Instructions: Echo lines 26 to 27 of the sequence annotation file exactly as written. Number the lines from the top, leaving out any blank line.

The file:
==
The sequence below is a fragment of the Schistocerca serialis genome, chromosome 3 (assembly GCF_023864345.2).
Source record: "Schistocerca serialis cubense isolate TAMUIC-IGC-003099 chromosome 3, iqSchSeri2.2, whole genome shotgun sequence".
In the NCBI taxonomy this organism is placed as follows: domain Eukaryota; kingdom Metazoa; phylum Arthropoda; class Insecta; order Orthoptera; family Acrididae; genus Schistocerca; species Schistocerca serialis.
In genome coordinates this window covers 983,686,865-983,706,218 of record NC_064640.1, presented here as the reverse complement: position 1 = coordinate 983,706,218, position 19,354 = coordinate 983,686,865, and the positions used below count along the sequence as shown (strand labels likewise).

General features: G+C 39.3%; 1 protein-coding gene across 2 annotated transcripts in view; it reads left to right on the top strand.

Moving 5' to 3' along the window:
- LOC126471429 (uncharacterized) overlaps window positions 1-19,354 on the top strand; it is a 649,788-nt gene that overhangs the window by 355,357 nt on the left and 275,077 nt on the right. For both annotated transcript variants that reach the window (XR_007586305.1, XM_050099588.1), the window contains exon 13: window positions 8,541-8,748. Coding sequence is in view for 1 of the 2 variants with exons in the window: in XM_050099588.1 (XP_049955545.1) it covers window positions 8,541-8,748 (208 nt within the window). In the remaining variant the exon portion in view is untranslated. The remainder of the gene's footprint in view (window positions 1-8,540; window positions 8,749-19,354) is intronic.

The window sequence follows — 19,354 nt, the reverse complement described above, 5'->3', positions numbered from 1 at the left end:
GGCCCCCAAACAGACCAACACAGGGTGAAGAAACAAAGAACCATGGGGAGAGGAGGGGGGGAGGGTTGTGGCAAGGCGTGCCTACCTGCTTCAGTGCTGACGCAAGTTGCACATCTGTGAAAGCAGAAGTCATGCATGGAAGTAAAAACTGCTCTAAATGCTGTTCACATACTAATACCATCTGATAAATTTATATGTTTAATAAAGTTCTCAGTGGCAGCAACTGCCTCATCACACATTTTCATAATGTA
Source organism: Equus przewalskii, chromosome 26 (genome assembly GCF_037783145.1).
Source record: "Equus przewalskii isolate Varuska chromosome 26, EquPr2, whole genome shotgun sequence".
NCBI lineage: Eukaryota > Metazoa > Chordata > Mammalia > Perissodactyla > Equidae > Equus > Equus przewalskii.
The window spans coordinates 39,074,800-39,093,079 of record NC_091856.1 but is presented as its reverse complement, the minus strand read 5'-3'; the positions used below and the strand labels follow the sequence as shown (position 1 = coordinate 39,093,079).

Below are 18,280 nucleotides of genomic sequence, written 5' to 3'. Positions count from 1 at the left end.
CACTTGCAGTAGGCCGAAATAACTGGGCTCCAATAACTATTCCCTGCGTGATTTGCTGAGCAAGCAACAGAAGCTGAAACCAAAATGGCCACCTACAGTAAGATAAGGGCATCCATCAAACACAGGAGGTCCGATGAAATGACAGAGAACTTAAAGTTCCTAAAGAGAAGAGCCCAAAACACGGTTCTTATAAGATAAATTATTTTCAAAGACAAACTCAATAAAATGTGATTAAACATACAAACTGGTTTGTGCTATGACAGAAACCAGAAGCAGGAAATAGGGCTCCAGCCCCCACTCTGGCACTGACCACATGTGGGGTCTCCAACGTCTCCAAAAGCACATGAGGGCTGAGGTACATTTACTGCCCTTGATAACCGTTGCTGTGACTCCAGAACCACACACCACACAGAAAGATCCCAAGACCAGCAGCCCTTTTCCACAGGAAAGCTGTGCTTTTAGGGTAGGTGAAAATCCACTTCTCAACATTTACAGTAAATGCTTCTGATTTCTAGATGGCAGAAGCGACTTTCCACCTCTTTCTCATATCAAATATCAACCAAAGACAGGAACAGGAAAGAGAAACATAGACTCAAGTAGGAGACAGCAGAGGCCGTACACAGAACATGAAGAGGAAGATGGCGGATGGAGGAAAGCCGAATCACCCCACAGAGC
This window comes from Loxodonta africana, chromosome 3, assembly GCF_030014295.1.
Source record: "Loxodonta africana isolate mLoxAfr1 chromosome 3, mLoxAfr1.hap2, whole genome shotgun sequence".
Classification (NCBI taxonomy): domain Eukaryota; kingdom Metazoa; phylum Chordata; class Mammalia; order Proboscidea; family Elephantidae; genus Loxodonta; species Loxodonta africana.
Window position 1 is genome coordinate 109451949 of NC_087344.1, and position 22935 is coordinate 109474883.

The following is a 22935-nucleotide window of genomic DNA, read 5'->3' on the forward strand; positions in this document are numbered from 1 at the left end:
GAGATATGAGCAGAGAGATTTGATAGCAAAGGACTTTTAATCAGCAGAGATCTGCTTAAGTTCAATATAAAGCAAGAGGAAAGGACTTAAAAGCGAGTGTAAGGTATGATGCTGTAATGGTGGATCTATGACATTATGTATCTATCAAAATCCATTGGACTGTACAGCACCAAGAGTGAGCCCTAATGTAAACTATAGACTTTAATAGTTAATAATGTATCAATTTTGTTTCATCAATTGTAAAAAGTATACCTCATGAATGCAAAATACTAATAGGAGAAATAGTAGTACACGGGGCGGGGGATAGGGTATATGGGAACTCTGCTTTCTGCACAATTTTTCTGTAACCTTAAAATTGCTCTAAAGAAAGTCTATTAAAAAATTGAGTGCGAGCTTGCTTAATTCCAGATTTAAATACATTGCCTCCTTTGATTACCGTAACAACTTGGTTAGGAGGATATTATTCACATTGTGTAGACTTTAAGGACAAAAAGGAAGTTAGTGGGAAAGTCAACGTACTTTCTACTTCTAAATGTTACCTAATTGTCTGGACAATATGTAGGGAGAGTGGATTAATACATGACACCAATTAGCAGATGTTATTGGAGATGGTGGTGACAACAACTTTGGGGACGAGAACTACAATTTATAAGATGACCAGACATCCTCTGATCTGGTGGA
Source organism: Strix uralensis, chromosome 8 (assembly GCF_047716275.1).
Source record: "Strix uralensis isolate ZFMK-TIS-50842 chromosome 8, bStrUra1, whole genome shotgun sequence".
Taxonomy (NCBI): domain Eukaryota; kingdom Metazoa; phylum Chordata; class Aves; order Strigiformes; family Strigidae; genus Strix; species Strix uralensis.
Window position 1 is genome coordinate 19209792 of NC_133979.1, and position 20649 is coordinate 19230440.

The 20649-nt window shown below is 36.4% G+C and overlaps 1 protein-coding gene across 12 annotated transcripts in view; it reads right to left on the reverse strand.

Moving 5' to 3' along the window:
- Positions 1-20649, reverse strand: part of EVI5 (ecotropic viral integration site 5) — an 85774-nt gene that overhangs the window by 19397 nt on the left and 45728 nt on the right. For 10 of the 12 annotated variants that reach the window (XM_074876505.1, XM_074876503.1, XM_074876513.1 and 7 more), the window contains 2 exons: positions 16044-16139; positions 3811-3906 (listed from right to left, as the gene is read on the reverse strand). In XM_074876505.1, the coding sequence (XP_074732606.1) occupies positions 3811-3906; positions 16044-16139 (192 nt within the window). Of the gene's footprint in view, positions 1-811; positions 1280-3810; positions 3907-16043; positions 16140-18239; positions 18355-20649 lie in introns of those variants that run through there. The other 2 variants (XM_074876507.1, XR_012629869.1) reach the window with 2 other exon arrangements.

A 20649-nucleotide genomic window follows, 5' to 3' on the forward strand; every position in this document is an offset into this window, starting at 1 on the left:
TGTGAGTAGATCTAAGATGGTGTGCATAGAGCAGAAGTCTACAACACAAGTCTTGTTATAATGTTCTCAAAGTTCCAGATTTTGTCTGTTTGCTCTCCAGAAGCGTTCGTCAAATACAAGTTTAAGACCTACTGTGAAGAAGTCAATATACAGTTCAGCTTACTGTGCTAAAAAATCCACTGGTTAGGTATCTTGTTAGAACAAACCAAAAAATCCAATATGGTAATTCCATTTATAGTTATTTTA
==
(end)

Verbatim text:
The 20649-nt window shown below is 36.4% G+C and overlaps 1 protein-coding gene across 12 annotated transcripts in view; it reads right to left on the reverse strand.

Moving 5' to 3' along the window: